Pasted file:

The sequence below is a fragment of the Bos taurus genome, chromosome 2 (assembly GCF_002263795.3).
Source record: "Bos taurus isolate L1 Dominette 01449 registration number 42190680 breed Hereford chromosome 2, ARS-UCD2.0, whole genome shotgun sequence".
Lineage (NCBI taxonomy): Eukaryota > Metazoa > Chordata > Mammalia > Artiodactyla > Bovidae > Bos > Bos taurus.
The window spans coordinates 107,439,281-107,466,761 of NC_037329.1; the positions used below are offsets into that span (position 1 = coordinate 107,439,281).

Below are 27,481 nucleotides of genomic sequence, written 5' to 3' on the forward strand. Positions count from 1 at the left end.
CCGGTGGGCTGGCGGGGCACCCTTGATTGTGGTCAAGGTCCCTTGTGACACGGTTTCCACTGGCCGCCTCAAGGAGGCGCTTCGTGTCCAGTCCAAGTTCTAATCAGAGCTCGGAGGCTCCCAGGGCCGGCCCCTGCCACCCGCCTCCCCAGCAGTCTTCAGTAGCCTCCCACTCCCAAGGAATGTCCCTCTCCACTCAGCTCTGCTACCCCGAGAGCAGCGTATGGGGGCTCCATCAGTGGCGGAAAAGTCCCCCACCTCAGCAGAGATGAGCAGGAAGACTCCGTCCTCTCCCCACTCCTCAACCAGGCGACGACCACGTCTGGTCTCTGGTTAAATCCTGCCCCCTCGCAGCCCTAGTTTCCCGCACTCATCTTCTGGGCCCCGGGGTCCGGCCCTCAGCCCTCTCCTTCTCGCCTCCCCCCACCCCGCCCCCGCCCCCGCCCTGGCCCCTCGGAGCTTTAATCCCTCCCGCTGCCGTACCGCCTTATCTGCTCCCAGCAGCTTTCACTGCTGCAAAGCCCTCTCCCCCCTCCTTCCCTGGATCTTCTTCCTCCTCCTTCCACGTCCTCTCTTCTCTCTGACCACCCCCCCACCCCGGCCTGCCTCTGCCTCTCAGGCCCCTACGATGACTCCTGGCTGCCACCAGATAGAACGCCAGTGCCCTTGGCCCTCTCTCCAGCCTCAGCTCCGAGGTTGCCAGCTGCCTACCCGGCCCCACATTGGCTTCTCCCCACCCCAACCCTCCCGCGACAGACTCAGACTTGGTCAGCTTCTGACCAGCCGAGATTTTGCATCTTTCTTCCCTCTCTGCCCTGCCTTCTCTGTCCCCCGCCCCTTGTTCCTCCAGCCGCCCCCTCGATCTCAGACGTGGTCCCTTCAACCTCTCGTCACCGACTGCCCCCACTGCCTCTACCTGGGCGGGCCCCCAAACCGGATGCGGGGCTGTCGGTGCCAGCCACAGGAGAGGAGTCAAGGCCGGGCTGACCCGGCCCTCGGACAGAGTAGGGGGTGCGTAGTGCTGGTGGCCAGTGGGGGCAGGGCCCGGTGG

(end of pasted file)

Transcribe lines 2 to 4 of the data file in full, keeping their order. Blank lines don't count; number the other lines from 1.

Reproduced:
Source record: "Bos taurus isolate L1 Dominette 01449 registration number 42190680 breed Hereford chromosome 2, ARS-UCD2.0, whole genome shotgun sequence".
Lineage (NCBI taxonomy): Eukaryota > Metazoa > Chordata > Mammalia > Artiodactyla > Bovidae > Bos > Bos taurus.
The window spans coordinates 107,439,281-107,466,761 of NC_037329.1; the positions used below are offsets into that span (position 1 = coordinate 107,439,281).